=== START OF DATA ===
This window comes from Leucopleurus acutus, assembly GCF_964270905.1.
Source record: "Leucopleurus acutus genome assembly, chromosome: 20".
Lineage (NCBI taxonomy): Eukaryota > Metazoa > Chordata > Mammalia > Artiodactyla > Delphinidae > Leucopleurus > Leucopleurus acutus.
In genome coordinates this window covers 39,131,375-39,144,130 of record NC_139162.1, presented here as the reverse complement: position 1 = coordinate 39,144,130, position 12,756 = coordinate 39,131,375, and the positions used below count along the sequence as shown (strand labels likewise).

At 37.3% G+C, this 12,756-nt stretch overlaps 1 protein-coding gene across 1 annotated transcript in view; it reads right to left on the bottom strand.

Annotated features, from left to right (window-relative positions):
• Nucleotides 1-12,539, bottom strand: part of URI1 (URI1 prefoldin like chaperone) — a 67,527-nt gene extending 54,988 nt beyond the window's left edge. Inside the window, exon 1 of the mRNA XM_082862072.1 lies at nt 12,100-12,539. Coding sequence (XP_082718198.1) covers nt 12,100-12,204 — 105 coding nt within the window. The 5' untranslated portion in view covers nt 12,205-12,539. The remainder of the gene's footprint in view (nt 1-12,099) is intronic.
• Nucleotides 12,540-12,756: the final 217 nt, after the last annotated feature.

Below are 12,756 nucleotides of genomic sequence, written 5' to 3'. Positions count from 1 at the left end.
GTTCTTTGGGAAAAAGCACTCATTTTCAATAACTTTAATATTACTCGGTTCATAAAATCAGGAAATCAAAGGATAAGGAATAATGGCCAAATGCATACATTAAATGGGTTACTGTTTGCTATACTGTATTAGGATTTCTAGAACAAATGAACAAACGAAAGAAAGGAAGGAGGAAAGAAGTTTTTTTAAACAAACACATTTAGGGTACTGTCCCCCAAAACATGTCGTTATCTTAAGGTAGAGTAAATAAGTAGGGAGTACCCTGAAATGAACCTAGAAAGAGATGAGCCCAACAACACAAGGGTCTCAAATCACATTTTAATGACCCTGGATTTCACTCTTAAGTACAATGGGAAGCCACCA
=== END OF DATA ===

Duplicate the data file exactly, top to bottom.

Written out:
This window comes from Leucopleurus acutus, assembly GCF_964270905.1.
Source record: "Leucopleurus acutus genome assembly, chromosome: 20".
Lineage (NCBI taxonomy): Eukaryota > Metazoa > Chordata > Mammalia > Artiodactyla > Delphinidae > Leucopleurus > Leucopleurus acutus.
In genome coordinates this window covers 39,131,375-39,144,130 of record NC_139162.1, presented here as the reverse complement: position 1 = coordinate 39,144,130, position 12,756 = coordinate 39,131,375, and the positions used below count along the sequence as shown (strand labels likewise).

At 37.3% G+C, this 12,756-nt stretch overlaps 1 protein-coding gene across 1 annotated transcript in view; it reads right to left on the bottom strand.

Annotated features, from left to right (window-relative positions):
• Nucleotides 1-12,539, bottom strand: part of URI1 (URI1 prefoldin like chaperone) — a 67,527-nt gene extending 54,988 nt beyond the window's left edge. Inside the window, exon 1 of the mRNA XM_082862072.1 lies at nt 12,100-12,539. Coding sequence (XP_082718198.1) covers nt 12,100-12,204 — 105 coding nt within the window. The 5' untranslated portion in view covers nt 12,205-12,539. The remainder of the gene's footprint in view (nt 1-12,099) is intronic.
• Nucleotides 12,540-12,756: the final 217 nt, after the last annotated feature.

Below are 12,756 nucleotides of genomic sequence, written 5' to 3'. Positions count from 1 at the left end.
GTTCTTTGGGAAAAAGCACTCATTTTCAATAACTTTAATATTACTCGGTTCATAAAATCAGGAAATCAAAGGATAAGGAATAATGGCCAAATGCATACATTAAATGGGTTACTGTTTGCTATACTGTATTAGGATTTCTAGAACAAATGAACAAACGAAAGAAAGGAAGGAGGAAAGAAGTTTTTTTAAACAAACACATTTAGGGTACTGTCCCCCAAAACATGTCGTTATCTTAAGGTAGAGTAAATAAGTAGGGAGTACCCTGAAATGAACCTAGAAAGAGATGAGCCCAACAACACAAGGGTCTCAAATCACATTTTAATGACCCTGGATTTCACTCTTAAGTACAATGGGAAGCCACCA